Ealing Comedy it’s voiced in A Passport To Pimlico when Mrs Pemberton says “we’ve always been English and we’ll always
be English; and it’s precisely because we are English that we’re sticking up
for our right to be Burgundians!”
It’s a sentiment which is quintessentially
British and much of the appeal of Ealing lies in its celebration of the
eccentricities of this strange little island of ours. Ealing’s comedies were
often filmed on location and show us post-war Britain in all its honest, bombed
out beauty. Today, that Britain is long gone, but the ‘mindset’, which Ealing so
neatly captures, lives on, as films like Kinky
Boots, The Full Monty and A Fish Called Wanda prove.
However, Ealing’s lasting appeal is about more
than ‘Britishness’ or nostalgia. They are simply funny films. Ealing don’t do
pies in faces, fart jokes, nudity or crudity. They don’t rely on fast-talking,
wisecracking comedians. They’re not celebrity vehicles. There’s no post-modern
irony or laughing-at. They’re not even edgy. Their secret is tight writing,
clever direction, superb acting and – most importantly – they know how to tell
a joke. It’s an obvious thing to say but we have all seen our share of comedies
which simply aren’t funny. Ealing knew that when it comes to humour less is
more and some of their funniest moments are the quietest. Alec Guinness, who
became one of Ealing’s regulars, was master at this sort of thing and his
performance as the dull-as-dishwater Parson in Kind Hearts And Coronets is
simply sublime. Even James Robertson
Justice, who is most remembered as blustering bully, Lancelot Spratt in the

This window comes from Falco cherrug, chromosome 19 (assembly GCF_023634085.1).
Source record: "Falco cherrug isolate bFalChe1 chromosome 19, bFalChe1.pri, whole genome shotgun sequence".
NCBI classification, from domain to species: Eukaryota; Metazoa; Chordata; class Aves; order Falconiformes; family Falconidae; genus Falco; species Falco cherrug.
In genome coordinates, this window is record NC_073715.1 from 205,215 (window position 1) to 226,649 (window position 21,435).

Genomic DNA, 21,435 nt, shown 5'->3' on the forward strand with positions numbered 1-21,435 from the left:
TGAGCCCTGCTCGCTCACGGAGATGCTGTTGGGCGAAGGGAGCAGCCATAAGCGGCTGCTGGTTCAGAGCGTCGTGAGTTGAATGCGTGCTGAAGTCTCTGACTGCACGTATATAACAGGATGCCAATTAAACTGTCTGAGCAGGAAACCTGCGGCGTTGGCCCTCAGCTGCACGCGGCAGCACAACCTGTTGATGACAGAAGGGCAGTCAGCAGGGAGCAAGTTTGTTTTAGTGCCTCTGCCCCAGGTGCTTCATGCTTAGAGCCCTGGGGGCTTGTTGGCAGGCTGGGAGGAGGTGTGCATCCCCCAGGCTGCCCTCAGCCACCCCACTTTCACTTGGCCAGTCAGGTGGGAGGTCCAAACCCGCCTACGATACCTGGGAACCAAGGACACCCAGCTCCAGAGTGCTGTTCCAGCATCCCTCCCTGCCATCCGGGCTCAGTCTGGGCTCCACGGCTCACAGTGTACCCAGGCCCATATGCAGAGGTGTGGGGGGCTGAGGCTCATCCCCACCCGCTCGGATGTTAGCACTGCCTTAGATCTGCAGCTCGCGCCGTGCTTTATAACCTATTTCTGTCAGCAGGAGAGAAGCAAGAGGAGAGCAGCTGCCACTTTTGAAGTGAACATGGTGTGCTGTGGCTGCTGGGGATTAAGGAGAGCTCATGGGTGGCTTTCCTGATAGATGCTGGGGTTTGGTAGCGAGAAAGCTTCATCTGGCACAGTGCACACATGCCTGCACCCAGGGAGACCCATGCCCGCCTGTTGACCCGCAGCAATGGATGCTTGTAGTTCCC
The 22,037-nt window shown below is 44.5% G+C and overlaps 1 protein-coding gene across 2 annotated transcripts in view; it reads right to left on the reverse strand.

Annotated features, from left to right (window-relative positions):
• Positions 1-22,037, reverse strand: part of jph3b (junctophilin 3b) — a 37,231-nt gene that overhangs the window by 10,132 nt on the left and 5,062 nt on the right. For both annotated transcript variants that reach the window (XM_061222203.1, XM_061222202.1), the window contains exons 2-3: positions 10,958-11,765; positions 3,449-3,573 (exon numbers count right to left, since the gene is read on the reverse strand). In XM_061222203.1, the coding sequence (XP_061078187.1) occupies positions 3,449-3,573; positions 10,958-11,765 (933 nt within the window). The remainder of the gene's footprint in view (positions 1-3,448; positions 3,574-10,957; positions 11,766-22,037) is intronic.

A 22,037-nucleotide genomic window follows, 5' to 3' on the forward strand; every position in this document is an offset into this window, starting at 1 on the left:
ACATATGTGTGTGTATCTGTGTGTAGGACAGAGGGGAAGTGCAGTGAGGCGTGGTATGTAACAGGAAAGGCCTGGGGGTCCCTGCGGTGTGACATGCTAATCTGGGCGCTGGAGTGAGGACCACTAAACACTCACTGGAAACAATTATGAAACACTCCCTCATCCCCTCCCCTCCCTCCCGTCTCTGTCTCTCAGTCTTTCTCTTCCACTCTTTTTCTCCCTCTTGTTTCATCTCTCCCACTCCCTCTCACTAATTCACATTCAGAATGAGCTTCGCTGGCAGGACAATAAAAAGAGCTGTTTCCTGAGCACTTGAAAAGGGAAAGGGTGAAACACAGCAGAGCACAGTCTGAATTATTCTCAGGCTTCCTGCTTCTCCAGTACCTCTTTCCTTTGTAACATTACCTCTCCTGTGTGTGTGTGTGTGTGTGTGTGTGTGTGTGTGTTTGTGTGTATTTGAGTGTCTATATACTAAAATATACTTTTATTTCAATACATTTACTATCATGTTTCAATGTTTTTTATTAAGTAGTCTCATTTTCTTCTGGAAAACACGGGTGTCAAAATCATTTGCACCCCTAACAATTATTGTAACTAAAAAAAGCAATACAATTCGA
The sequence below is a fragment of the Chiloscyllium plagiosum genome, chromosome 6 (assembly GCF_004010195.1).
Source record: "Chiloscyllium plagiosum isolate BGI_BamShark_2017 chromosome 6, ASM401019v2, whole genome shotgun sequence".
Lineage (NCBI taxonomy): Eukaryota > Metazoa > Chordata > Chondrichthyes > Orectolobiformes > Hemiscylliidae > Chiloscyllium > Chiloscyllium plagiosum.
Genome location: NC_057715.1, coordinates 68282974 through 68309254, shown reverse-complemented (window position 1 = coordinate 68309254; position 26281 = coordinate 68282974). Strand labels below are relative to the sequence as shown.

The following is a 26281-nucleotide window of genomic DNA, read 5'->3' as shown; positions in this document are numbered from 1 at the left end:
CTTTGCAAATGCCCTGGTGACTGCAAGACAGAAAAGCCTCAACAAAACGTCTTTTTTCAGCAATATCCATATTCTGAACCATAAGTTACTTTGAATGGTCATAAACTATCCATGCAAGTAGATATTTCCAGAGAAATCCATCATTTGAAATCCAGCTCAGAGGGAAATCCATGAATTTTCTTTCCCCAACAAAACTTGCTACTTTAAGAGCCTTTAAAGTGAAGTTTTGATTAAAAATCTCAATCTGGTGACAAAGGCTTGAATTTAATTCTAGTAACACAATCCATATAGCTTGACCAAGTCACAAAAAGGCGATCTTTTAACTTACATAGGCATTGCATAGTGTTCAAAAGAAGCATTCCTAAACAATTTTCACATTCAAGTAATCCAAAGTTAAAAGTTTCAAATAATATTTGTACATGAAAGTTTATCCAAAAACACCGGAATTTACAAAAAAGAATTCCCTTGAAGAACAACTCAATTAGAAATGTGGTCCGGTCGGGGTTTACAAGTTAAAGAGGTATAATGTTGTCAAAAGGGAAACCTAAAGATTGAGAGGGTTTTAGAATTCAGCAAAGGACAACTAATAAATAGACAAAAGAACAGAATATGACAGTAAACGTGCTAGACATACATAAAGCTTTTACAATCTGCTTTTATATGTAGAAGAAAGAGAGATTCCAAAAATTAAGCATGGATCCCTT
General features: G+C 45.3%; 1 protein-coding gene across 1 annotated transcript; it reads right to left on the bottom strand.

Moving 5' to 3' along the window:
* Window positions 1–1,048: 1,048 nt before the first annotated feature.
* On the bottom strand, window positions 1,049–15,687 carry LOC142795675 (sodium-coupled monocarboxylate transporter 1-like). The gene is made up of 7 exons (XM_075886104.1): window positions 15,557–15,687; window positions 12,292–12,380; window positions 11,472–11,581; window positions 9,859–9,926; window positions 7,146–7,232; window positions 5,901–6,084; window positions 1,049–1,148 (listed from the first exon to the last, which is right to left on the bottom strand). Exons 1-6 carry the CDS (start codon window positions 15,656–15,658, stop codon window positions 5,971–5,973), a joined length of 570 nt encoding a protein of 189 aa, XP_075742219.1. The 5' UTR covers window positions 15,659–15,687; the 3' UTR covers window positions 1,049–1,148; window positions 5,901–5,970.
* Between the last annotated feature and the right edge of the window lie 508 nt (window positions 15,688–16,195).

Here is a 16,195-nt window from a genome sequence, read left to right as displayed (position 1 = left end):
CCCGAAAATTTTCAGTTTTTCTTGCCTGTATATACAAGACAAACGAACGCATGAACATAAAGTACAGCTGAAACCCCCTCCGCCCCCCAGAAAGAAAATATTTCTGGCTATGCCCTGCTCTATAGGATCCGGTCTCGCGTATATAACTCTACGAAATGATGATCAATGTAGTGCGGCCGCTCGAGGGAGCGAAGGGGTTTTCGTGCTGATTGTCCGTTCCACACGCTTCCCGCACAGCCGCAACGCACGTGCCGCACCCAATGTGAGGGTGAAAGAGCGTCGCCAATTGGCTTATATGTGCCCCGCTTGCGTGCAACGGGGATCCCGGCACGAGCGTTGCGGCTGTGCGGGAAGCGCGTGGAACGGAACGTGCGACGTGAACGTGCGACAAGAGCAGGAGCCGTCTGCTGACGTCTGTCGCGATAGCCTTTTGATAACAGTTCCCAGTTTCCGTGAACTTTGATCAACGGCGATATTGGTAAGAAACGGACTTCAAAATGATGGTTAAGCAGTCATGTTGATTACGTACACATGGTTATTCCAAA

‘Doctor series, surprises us. His turn as the island doctor, who firmly
believes that some men are “born two drinks below par”, is one of Whisky
Galore’s most delightful and downplayed performances.
When the Coen Brothers remade The Ladykillers
they famously admitted that they had been making Ealing Comedies for most of
their careers. They’re not alone. Many have tried but most have failed, usually
because they miss one essential ingredient. Ealing films can be sly,
subversive, dark and dangerous but they have a moral core. This doesn’t mean
the sort of prissy, message movies which used to fill-up early morning kid’s
TV. Simply that they made films where you cared about the characters. Passport
To Pimlico and The Titfield Thunderbolt are peopled with honest ‘folk’. The
good guys are decent and hard working. Even when the theme is murder, as in The
Ladykillers, the bad guys are cartoon caricatures who get their comeuppance. At
least … usually.
Kind Hearts And Coronets is often cited as the
perfect Ealing Comedy but it’s also the most atypical. Director Robert Hamer, who co-wrote much of the
script, expressed his intention to make a film “not noticeably similar to any
other made in the English language” which “paid no regard to established …
moral convention”. He succeeded in spades. Its ‘hero’, Louis Mazzini, is the
disinherited relation of the noble D’Ascoyne family, whom he sets about
murdering with cool aplomb.
Alec Guinness, again, played all eight abominable
D’Ascoynes with undisguised relish. However, Dennis Price, puts in a much under-appreciated performance as the
louche Mazzini – conjuring up the type of anti-hero which would give
Machiavelli a run for his money. Mazzini is amoral, callous, calculating, but
strangely hard to hate. Partly because his victims are so desperately deserving
of the fate which befalls them, and partly because he has all the best lines!
In Ealing, the villains never get away with it, but Kind Hearts stretches that
convention too. After a last minute reprieve Mazzini is freed, leaving his
memoirs, confessing all, in his jail cell. Like The Italian Job the ending is
deliberately obscure. He might, just might, get away with it. Interestingly the
US were much less happy with this sort of moral ambiguity and an extra scene,
showing the prison warder reading Mazzini’s ‘confession’ was added when it got
its US release. By breaking all of its self-imposed rules, Ealing proved that
they were no one-trick pony. Which must surely be the real secret to their